2. Transition:
    Make a clear explanation about what will happen during the rest of the sessions.
    Let them know that:
    - The researcher will observe when participant doing their task
    - They should expect interruption whenever there are some interesting things to discuss
    - If interruption timing is off, they should communicate it to the researcher & continue their task until a better stop point.
  3. Contextual Interview:
    In this session, we will go through Observation and discussions with the participant. Initiate discussion when there are things that we couldn’t understand or need validation from participants.
    Through this phase, be aware of external resources being used by participants. Ask about standard and uncommon steps (if any) in their process and the reason behind them.
  4. Wrap-Up:
    To wrap up, review our notes and explain your interpretation to the participant. Participants also have a chance to give final clarification and correct our interpretation

Several tips and best practices for running a contextual inquiry

  • Take notes: Jot down comments and our interpretation of participant behavior during the research study. We could also take notes on questions that we wanted to ask but didn’t have the time yet. These notes could be our data that later can be analyzed using the Affinity Diagram. Don’t let taking notes disturb your observation.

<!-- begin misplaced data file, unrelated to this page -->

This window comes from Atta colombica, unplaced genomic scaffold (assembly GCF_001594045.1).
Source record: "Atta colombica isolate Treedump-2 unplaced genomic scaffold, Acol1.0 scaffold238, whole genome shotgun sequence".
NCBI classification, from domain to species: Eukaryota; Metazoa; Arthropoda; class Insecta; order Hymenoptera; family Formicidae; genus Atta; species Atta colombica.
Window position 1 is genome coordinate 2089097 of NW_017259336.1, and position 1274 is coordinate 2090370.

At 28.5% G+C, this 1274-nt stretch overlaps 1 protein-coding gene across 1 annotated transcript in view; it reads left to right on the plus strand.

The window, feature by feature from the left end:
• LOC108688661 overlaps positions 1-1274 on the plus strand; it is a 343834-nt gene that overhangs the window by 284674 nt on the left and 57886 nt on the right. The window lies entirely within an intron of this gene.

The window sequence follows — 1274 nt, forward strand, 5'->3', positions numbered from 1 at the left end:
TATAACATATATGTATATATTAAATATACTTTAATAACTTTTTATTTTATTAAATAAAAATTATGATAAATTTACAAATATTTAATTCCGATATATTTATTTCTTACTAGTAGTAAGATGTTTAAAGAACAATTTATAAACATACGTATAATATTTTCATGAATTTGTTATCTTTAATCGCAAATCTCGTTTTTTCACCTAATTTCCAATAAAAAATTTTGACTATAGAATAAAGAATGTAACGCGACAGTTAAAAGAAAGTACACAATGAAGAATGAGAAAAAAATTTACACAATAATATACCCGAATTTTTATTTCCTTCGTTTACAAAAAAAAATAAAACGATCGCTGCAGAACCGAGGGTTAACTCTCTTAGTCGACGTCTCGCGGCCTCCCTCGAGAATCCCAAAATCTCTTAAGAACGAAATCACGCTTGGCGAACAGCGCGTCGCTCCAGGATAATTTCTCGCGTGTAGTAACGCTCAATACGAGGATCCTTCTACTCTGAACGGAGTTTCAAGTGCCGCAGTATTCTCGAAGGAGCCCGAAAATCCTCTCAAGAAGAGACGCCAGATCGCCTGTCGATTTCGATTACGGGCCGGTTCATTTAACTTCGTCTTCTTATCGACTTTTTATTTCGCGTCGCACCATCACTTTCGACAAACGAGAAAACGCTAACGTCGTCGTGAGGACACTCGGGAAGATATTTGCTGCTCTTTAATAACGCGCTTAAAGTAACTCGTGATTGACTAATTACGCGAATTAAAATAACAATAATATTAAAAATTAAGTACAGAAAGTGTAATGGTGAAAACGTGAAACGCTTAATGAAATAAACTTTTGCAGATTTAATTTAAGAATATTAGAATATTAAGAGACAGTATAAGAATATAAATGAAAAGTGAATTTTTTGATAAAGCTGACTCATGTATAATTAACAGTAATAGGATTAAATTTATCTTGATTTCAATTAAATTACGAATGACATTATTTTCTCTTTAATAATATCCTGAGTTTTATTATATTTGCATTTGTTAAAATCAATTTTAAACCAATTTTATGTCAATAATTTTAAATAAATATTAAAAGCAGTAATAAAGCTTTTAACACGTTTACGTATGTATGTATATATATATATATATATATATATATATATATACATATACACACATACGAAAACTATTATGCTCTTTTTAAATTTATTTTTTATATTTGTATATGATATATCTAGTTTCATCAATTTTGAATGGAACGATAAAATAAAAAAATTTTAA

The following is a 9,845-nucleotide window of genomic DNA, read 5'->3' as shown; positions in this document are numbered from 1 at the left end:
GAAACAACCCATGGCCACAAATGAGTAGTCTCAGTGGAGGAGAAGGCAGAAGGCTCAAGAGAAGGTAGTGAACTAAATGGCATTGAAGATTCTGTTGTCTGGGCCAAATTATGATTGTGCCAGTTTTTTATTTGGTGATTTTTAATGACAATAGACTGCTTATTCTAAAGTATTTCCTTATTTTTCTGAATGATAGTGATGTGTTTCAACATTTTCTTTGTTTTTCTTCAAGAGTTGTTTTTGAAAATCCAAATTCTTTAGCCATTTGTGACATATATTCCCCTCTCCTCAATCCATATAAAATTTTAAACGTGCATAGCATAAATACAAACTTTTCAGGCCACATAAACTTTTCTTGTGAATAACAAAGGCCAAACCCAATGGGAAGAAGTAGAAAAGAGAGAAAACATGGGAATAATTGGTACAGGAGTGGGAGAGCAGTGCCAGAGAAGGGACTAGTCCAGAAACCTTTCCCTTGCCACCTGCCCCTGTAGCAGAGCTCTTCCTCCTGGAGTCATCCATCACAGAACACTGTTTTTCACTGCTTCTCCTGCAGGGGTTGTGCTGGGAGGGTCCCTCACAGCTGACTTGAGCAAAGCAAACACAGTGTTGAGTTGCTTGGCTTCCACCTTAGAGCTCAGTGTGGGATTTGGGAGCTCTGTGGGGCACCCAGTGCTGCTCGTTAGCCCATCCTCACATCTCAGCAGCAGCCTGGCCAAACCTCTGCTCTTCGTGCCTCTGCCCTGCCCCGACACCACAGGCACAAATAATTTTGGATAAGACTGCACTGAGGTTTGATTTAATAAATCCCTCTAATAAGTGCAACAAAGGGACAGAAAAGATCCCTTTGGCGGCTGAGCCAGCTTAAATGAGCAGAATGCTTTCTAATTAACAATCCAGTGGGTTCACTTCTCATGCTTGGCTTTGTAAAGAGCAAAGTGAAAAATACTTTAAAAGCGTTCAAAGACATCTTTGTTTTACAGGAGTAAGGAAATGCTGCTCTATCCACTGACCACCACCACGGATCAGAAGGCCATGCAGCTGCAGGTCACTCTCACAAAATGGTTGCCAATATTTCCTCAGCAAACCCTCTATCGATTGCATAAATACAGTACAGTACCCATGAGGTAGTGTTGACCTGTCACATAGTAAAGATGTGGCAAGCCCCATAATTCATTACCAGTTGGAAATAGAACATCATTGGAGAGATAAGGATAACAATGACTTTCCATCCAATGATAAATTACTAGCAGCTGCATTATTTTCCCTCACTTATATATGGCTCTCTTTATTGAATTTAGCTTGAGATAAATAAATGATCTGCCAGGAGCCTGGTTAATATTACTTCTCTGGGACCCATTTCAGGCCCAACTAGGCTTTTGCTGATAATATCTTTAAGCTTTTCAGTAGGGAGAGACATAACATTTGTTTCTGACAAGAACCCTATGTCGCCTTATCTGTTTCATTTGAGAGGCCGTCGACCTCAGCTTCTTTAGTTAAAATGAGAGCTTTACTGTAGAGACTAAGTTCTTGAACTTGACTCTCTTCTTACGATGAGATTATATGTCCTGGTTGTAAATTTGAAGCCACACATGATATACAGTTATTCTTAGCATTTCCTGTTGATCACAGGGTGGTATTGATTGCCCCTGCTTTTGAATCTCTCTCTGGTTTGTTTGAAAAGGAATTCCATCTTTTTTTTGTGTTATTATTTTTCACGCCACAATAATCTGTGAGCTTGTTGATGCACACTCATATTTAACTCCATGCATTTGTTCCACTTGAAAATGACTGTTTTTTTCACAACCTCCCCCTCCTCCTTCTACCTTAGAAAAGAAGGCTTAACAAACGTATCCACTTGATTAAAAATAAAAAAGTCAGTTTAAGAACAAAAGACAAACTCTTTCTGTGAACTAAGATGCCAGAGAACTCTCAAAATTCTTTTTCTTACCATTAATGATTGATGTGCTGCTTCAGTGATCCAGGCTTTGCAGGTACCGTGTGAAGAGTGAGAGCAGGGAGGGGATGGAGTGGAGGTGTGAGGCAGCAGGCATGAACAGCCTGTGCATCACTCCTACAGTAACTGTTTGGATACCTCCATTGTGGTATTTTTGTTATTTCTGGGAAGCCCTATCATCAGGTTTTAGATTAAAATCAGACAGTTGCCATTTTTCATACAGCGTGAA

• Documentation: This could help other researchers who weren’t present to understand the situation. With video recording, they could observe participant behavior. This also could cover something that perhaps we missed while taking notes. Always receive approval from participants for any documentation.
  • Prepare questions: Preparing questions beforehand will help us guide or structure our session. It will also help the study to be consistent and focused.
  • Switch between Active-Passive inquiry: Sometimes the reason why our users behave the way they behave will be uncovered at a later stage. So we didn’t have to always observe and then ask a question, but we could also wait until later to ask our questions.

Key Takeaways

  • There are limitations on verbal explanations for understanding user actions. Observing users alongside interviews could uncover crucial details that are often missed in verbal explanations.
  • Contextual inquiry is based on 4 principles. The research is done in user-natural settings (Context). Ensure smooth and effective communication by building a rapport with participants (Partnerships). Interpret user actions and ask participants to validate our interpretation (Interpretation). Plan our research by creating clear and focused questions (Focused).
  • Contextual inquiry is a suitable research method for complex products, especially context-dependent products. Otherwise, it is overkill for simple products or context-independent products.
  • There are 4 sessions when running contextual inquiry. Introduction where we build rapport with participants. Transition where we explain what to expect in this research to participants. Contextual Interview session where we observe and interview our user. Wrap up where we validate our notes or interpretation to participants.



Dzaky Waly

Digital Product Designer | Geek | Writes what comes out of my mind on my spare time |